Two other elements essential to a successful risotto are hot liquid and stirring. Lots of stirring. Some cooks even advocate constant stirring, but I have found that frequent stirring will suffice. Stirring is necessary because it helps the rice grains rub off some of their starch and hot liquid is important because cold liquid shocks the rice and causes it to flake on the outside while staying hard at the core.
So how do all these elements come together to make a creamy, delicious risotto? Glad you asked.
First, assemble the following ingredients:
2 cups chicken broth or stock, divided
1 tbsp olive oil
1 tbsp butter
1 small onion, finely chopped
1 clove garlic, finely chopped
1 cup Arborio rice
1/4 cup dry white wine, slightly warmed
1 cup water
1/2 cup grated Parmigiano-Reggiano cheese
1 tbsp finely chopped Italian flat leaf parsley
Now, in a medium saucepan, bring the chicken broth to a boil, then lower the heat enough to just keep the broth warm.
In another medium saucepan, heat the olive oil and butter over medium-high heat. Add the onion and sauté 4 or 5 minutes or until the onion is tender. Add the garlic and continue to sauté for 3 or 4 minutes more. DON’T let the garlic brown or it will turn bitter!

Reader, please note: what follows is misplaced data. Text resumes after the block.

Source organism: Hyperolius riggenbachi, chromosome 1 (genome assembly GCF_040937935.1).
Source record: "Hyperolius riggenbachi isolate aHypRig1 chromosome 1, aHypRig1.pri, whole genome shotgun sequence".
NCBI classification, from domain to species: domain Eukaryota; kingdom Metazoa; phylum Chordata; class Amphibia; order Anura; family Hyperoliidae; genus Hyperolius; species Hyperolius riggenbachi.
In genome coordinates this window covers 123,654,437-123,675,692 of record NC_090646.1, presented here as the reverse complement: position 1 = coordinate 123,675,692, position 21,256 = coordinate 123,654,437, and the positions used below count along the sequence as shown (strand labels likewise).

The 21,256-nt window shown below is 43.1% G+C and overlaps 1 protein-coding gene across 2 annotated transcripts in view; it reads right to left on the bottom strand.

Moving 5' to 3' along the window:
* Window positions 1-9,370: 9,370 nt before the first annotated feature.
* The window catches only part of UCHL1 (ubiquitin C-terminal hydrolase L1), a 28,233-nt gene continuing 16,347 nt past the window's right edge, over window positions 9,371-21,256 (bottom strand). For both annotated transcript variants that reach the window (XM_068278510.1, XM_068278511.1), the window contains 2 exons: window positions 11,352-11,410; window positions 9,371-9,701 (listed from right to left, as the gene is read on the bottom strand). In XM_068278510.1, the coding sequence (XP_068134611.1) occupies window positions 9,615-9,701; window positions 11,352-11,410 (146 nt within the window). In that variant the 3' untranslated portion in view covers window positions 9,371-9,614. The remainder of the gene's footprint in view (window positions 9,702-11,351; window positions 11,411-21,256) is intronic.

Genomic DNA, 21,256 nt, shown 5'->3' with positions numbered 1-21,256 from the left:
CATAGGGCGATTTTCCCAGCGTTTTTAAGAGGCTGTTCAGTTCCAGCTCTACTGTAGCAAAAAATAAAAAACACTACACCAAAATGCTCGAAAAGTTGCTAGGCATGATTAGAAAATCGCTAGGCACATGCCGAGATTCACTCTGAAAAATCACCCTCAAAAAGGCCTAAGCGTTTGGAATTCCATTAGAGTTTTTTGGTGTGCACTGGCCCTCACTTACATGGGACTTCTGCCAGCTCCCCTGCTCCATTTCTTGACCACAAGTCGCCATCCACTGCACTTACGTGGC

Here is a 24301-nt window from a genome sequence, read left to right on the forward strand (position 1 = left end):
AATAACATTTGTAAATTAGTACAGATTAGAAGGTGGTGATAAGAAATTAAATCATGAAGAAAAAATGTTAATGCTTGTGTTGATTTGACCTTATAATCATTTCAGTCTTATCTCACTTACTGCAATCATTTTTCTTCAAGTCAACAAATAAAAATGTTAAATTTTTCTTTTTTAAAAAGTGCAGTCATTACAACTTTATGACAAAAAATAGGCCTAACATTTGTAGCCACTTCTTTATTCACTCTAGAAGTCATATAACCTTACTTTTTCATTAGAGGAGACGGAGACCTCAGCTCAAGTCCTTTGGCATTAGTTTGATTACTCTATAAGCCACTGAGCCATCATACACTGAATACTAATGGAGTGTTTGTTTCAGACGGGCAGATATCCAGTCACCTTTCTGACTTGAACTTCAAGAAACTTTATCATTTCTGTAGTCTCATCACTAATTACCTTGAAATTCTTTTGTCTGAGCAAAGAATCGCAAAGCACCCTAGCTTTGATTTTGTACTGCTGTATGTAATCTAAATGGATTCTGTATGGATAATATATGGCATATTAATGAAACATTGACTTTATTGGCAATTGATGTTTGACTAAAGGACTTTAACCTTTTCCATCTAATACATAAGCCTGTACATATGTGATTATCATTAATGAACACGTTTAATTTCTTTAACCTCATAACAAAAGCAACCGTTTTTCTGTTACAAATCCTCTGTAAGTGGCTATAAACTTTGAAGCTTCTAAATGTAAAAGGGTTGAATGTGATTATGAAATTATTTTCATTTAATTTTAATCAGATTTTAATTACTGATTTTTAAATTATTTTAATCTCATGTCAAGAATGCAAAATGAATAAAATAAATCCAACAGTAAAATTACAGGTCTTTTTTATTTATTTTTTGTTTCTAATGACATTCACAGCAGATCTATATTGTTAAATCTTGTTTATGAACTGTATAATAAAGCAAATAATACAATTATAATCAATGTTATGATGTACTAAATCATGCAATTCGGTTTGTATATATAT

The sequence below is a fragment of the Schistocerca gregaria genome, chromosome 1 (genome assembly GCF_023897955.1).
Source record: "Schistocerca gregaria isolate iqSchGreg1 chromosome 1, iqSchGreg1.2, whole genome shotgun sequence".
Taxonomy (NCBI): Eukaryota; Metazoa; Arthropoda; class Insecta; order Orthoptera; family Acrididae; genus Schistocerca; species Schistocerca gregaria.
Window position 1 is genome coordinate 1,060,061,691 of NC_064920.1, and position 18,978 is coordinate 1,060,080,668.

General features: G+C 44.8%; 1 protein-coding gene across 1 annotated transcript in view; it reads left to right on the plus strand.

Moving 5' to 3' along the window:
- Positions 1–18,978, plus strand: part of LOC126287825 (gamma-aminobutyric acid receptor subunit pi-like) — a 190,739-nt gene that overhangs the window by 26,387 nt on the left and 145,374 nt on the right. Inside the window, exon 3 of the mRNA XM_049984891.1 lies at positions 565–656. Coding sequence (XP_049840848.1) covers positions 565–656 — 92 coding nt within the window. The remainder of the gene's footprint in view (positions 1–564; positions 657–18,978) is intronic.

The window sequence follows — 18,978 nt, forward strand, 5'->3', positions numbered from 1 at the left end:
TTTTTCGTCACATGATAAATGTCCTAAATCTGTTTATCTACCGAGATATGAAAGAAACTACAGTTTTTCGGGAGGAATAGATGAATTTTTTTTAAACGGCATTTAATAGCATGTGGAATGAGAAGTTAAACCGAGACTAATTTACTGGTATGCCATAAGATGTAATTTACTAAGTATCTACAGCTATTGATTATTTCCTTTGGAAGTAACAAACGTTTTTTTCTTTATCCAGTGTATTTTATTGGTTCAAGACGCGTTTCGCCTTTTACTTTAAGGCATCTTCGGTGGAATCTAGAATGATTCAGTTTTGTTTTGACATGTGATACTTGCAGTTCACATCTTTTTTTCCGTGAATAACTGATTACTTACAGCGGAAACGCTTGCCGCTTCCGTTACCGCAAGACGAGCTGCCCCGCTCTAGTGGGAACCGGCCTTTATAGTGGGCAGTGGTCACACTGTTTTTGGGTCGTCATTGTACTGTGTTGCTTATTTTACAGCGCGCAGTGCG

Time to stir in the uncooked rice. Do this gently, making sure that all the rice is coated in the oil and butter, and cook, stirring frequently, until the rice becomes translucent.
Now come the liquids. Stir in the slightly warmed wine and cook for a minute or two until the liquid evaporates. Reduce the heat to low and add about 1/2 cup of the warm chicken broth. Stir until the liquid is absorbed. When you can pull the spoon through the rice and see the bottom of the pan, it’s time to add more liquid, so pour in another 1/2 cup of broth. Stir and repeat. When you reach the point where about 3/4 of the broth has been added and stirred in, start tasting for doneness. If the rice is still a little dry at the center, keep adding the remaining liquid until it becomes creamy and just barely al dente, just like you would with pasta. You may not need all the liquid, or you may need a few tablespoons more, in which case a little hot water will work just fine. Test for seasoning and add a little salt only if you think you really need it.
At this point, stir in the grated cheese and the chopped parsley, making sure everything is thoroughly incorporated. This is also the point at which you would add any additional flavorings, such as mushrooms or spinach or whatever. Unless you’re making Risotto Milanese, wherein you would add a pinch of saffron along with the wine.
And in defense of the French, you could add cream to your risotto as a flavor component, but if you need cream to make it creamy, then you’ve done something horribly wrong.
Fancy restaurants will serve risotto formed in ring molds or something, but most Italians just enjoy it family style.